A citizens group in La Paz, Baja California Sur, has launched a campaign against the construction of a 4,600-home development in the north of the city after the municipal council granted a change of land use that paves the way for the project to go ahead.
The organization Cómo Vamos La Paz, which claims that the Misión Punta Norte project will exacerbate water shortage problems in the city, launched an online petition on change.org against the development in order to pressure the local government to reconsider its decision.
The petition, which had been signed by more than 1,700 people as of 5:00 p.m. Friday, says the 203-hectare project is 6.5 times larger than the combined size of La Paz’s two largest malls.
It also states that the La Paz council doesn’t have the authority to approve a change of land use, as it did on Thursday last week.
The petition says there are two types of land use assigned to the property where the development is proposed, and neither is compatible with the project.
“The city has serious water problems … with a deficit of 7.8 million cubic meters of water annually,” the petition says, adding that supplying water to 4,600 additional houses, two new shopping centers and other businesses will negatively impact supply to existing homes, including those in neighborhoods where there are already shortages.
The newspaper El Sudcaliforniano reported that the project could consume up to 2 million cubic meters of water per year.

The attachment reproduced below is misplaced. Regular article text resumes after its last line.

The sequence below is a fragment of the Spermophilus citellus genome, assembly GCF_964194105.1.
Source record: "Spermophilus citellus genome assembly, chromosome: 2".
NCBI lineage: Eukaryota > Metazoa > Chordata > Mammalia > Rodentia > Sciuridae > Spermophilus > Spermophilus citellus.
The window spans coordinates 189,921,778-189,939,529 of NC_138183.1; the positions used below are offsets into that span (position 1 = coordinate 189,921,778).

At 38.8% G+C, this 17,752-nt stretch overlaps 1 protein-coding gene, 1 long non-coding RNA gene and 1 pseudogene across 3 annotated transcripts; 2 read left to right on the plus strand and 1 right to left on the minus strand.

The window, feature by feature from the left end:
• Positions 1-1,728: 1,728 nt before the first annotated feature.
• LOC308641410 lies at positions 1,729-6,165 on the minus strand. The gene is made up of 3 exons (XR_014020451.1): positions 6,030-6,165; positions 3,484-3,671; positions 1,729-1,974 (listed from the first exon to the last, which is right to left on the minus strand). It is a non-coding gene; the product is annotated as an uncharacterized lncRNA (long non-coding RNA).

Cómo Vamos La Paz also raised concerns about the pressure the new development will place on public services, including garbage collection and public transit.
The petition urges La Paz Mayor Rubén Gregorio Muñoz Álvarez and councilors to act in accordance with the law and reconsider the approval they granted in order to prevent a negative impact on “those of us who live in the city and future generations.”
Alma Lidia Cota Ojeda, a director of Cómo Vamos La Paz, said the organization is aware that legal action against the project might be necessary. She explained that the petition is designed to raise awareness about the development and its negative impacts.
“The objective of this initiative is to keep the issue on the public agenda,” she said.
The news website Peninsular Digital reported that one of the real estate companies involved in the project, Century 21, has links to Mayor Muñoz, who voted in favor of the development.
It also reported that his government placed three conditions on the change of land use granted: the developer of the project must build a desalination plant and a wastewater treatment plant, and the development must establish its own system for providing services such as garbage collection and street lighting.
Arturo Rubio Ruiz, a lawyer, questioned whether the council will maintain its commitment to those conditions and shared the citizens group’s view that the project is illegal.
He said 80% of the proposed construction site lies within an ecological reserve where construction is illegal. Rubio also agreed that the development will place significant additional pressure on La Paz’s limited water supply. He added that a desalination plant at the site would cause contamination and the plan to outsource the provision of public services is unviable.
“Are they serious? The majority of municipal services can’t be offloaded to private companies. Firefighting services, public security … garbage [collection], wastewater treatment plants … What did they smoke at that session?” he asked, referring to the council meeting at which the change of land use application was approved.